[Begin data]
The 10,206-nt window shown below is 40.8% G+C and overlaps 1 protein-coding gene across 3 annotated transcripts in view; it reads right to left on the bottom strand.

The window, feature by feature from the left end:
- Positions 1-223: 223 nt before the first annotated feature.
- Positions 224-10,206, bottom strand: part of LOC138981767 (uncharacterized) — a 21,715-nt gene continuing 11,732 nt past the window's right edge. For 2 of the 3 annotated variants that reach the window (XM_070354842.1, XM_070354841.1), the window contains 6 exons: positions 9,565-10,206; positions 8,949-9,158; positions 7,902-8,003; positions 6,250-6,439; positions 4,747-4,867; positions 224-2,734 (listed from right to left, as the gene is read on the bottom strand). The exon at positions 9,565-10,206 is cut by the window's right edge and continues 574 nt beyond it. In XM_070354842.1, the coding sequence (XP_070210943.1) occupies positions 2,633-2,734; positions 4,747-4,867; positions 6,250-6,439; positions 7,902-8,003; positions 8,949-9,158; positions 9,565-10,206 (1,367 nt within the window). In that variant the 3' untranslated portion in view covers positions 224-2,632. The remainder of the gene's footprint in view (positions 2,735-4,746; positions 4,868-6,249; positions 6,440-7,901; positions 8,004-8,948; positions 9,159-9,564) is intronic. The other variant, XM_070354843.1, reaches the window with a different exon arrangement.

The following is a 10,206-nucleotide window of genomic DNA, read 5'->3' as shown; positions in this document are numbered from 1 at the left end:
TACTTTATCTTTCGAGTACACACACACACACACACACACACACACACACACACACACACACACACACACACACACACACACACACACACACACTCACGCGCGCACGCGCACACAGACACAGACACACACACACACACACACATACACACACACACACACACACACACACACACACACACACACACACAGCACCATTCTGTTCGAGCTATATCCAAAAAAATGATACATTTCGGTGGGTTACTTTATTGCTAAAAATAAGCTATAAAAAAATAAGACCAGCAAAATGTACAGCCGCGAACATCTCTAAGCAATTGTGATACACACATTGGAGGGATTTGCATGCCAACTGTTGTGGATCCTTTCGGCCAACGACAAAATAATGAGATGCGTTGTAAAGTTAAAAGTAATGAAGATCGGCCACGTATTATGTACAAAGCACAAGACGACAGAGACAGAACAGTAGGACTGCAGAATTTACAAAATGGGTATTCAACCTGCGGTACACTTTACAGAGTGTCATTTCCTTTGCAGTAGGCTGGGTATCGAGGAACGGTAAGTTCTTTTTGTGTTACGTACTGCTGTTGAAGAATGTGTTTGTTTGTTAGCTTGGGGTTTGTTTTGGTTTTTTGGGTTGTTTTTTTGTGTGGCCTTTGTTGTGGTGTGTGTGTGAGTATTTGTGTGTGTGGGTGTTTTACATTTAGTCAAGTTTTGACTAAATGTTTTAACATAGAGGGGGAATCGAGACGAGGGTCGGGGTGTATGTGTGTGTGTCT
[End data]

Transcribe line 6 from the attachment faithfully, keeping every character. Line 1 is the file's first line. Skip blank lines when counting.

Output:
TACTTTATCTTTCGAGTACACACACACACACACACACACACACACACACACACACACACACACACACACACACACACACACACACACACACACTCACGCGCGCACGCGCACACAGACACAGACACACACACACACACACACATACACACACACACACACACACACACACACACACACACACACACACAGCACCATTCTGTTCGAGCTATATCCAAAAAAATGATACATTTCGGTGGGTTACTTTATTGCTAAAAATAAGCTATAAAAAAATAAGACCAGCAAAATGTACAGCCGCGAACATCTCTAAGCAATTGTGATACACACATTGGAGGGATTTGCATGCCAACTGTTGTGGATCCTTTCGGCCAACGACAAAATAATGAGATGCGTTGTAAAGTTAAAAGTAATGAAGATCGGCCACGTATTATGTACAAAGCACAAGACGACAGAGACAGAACAGTAGGACTGCAGAATTTACAAAATGGGTATTCAACCTGCGGTACACTTTACAGAGTGTCATTTCCTTTGCAGTAGGCTGGGTATCGAGGAACGGTAAGTTCTTTTTGTGTTACGTACTGCTGTTGAAGAATGTGTTTGTTTGTTAGCTTGGGGTTTGTTTTGGTTTTTTGGGTTGTTTTTTTGTGTGGCCTTTGTTGTGGTGTGTGTGTGAGTATTTGTGTGTGTGGGTGTTTTACATTTAGTCAAGTTTTGACTAAATGTTTTAACATAGAGGGGGAATCGAGACGAGGGTCGGGGTGTATGTGTGTGTGTCT